It’s December, and the rains have come. From the window over my writing desk I look out on a dismal scene of grey skies, muddy backyard, dead leaves smeared across my porch waiting to take me down with a step. Inside there is tea, slippers, incense and Leonard Cohen. Easy to convince yourself to stay in on days like this. The forest will still be there in the Spring, right?
Ha! Bear and I are (mostly) native Cascadians, and are not easily cowed by a little water. The past two Sundays we’ve ventured out into the cold wet world. Because you know what? The forest is beautiful in the rain. In the city, the monotonous grey cloud cover seems to reflect the dull concrete, the blinking traffic lights, the piles of decaying leaves in the gutters… the wet feet, the runny noses, the chilled fingertips. It’s depressing. Seattle has the highest suicide rate in the country for a reason. But in the forest, everything is green. There is no concrete. The same rain that makes the city so dismal makes the forest glow. The water beads up on the leaves of the trees and ferns, reflecting emerald jade olive drab chartreuse, a subtle kaleidoscope of photosynthesis and life. Everything is vibrant and wet… the pleasure of the rooted forest creatures taking in the moisture is palpable. You can feel the forest breathing.
The first Sunday, Bear and I parked off NW Aspen and took the Aspen Trail up into the park. It was raining, but just slightly, and the tree cover kept most of the moisture off of us. There is something especially pleasing about the turns and curves of the Aspen Trail… it goes slightly up and over a number of ridges and looks down into a ravine as it rises and falls. Just a few minutes into the hike, we came up a small hill and at the top the forest suddenly opened out in front of us. I lost the feeling of being in a neighborhood and something in my consciousness shifted. I was aware of this huge expanse of trees and hills and creeks in front of me. We could roam all day… for days… if we wanted to. It was a very palpable shift in my body, from civilized city human to feral forest creature, and it felt familiar…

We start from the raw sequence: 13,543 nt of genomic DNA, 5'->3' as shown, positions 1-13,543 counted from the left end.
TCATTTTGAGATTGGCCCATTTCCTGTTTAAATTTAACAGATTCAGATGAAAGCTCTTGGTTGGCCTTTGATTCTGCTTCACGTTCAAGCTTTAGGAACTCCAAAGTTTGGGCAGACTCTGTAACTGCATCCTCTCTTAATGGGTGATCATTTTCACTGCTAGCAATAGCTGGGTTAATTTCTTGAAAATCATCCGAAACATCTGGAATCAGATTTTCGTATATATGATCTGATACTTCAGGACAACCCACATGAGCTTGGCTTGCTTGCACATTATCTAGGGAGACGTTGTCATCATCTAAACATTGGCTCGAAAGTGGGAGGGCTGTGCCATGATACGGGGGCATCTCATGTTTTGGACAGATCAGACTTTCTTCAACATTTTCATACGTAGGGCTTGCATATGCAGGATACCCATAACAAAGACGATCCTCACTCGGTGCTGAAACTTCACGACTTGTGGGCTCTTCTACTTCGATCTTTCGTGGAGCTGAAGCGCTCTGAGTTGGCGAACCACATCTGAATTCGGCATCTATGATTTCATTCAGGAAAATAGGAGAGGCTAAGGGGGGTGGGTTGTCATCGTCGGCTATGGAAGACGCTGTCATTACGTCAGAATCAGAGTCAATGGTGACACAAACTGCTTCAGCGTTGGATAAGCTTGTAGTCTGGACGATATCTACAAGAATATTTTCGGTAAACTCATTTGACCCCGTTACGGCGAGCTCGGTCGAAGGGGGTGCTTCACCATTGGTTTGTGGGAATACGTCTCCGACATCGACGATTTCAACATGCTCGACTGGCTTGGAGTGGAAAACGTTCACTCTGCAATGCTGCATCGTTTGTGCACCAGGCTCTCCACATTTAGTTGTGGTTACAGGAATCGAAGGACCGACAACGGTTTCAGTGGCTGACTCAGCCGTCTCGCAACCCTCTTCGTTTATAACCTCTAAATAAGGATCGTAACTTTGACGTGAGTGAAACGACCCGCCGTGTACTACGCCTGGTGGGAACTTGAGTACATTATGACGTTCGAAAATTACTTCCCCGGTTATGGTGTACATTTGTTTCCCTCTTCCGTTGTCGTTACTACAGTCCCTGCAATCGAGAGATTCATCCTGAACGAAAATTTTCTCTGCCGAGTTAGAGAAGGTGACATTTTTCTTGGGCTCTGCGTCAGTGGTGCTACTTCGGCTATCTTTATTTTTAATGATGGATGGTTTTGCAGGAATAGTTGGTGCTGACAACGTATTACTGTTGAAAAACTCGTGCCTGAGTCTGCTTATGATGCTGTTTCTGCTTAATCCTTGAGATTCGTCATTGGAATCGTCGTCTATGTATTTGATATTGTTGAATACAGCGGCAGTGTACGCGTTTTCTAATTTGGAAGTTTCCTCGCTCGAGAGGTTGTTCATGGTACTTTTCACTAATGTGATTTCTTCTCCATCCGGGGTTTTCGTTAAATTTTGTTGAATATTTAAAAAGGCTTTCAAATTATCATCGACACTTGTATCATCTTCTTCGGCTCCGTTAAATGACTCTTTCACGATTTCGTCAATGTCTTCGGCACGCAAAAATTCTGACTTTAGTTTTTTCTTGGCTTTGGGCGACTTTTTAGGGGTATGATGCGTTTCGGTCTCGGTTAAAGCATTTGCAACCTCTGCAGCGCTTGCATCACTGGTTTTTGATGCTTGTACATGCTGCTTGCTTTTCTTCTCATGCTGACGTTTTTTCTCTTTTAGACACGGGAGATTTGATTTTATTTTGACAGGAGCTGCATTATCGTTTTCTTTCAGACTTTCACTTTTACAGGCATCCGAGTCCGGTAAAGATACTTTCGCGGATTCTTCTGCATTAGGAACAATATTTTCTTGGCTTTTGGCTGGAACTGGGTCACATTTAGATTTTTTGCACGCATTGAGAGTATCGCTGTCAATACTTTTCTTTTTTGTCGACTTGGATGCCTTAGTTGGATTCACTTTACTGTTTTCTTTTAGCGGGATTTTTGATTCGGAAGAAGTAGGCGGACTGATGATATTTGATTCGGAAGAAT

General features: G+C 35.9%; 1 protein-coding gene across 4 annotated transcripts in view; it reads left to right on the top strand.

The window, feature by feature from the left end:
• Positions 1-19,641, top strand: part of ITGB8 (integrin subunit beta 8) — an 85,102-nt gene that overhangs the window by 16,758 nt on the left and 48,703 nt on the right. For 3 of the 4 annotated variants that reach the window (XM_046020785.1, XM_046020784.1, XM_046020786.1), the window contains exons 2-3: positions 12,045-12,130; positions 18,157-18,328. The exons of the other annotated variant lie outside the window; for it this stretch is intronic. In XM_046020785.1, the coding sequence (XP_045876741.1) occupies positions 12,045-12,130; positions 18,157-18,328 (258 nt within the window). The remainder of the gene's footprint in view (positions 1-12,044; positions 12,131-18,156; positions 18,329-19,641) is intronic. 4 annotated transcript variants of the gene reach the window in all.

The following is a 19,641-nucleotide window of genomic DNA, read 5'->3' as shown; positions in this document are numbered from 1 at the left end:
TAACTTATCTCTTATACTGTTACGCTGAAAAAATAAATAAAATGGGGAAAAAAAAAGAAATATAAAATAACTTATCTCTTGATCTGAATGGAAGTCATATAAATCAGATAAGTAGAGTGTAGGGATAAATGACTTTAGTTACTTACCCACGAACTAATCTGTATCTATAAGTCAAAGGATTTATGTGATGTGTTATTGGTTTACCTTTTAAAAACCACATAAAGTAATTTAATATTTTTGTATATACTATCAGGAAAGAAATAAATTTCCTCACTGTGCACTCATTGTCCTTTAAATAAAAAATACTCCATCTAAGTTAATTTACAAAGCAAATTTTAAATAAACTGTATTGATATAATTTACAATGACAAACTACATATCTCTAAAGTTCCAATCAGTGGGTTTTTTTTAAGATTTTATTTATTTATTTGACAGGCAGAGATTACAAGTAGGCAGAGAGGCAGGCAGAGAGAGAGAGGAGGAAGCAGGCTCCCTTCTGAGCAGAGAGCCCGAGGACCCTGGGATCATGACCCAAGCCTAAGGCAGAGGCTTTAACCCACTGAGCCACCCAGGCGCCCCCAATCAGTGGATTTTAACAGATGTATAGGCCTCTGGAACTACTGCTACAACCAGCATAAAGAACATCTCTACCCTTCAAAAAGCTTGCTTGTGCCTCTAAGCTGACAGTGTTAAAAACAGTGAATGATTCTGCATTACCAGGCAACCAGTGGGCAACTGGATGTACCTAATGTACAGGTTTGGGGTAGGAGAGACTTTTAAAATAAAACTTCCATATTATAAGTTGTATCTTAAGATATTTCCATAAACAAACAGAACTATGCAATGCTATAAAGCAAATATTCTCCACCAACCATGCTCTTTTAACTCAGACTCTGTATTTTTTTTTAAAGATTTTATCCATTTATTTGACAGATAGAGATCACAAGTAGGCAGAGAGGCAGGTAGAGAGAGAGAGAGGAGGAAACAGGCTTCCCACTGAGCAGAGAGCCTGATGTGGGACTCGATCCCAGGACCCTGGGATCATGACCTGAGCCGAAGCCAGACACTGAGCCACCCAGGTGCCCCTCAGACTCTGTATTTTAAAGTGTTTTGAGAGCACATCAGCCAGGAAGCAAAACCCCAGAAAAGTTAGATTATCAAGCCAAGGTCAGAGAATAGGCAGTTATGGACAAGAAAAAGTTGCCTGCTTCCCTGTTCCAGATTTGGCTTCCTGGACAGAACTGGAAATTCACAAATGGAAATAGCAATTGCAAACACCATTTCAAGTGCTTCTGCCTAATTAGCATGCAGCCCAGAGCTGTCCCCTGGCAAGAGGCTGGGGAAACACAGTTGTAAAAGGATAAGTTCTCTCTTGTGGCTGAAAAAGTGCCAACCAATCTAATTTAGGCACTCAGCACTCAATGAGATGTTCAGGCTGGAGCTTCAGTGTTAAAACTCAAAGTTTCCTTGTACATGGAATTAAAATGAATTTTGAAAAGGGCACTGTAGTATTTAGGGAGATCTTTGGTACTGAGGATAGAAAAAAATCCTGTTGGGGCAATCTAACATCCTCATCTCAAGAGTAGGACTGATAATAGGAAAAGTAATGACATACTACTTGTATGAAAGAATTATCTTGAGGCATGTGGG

As a child, my family lived for a few years on Whidbey Island, near Seattle. I think I was 9 when we moved there. We lived in a big brown house on the edge of the woods. I don’t think my Dad wanted to rent this house… I believe it was a bit of a drive from the Navy base where he was stationed in Oak Harbor… but I vividly remember the day we went to look at this house for rent. I got so excited that I begged, begged for us to move there. There was something about the house that felt like belonging. I can still remember that feeling of excitement and homecoming. The house was big and rambling with porches overlooking the woods and big brown timbers and rhododendrons. It was wild. I wanted it and bless my father’s heart, we moved in.
I remember that forest more vividly than I remember most of the children from the neighborhood that I would play with. I remember days and days running wild through the woods. It started at the edge of our porch and, to my child’s mind, went on forever and ever. We played endless among the trees. Got poison oak and ivy. Stung by nettles. Learned that the seed pods of ferns soothed the sting. We tried to be rangers and ‘Indians’, learn to walk through the woods without making noise. Created forts and club houses out of fallen trees. The forest a world more real to me than that of home and school. The child-knowing that everything is alive and the world was a place I belonged to.
And when it got too dark to play outside? Books. Books about magic, faeries, unicorns, wild places, feral creatures. The Egypt Game. Narnia. Solatia. Redwall. Avonlea. In my favorites, the wild world and the forest were central. In the books, a blurring of the lines between ‘real’ and ‘magic’. And in the daytime, no difference to me between the magic of the books and the magic of the actual forest.
There was a lot of sadness and heartbreak in my life at that time. Those books and that forest… they were a safe place and a sacred place. Walking through the woods with Bear is a homecoming, over and over again.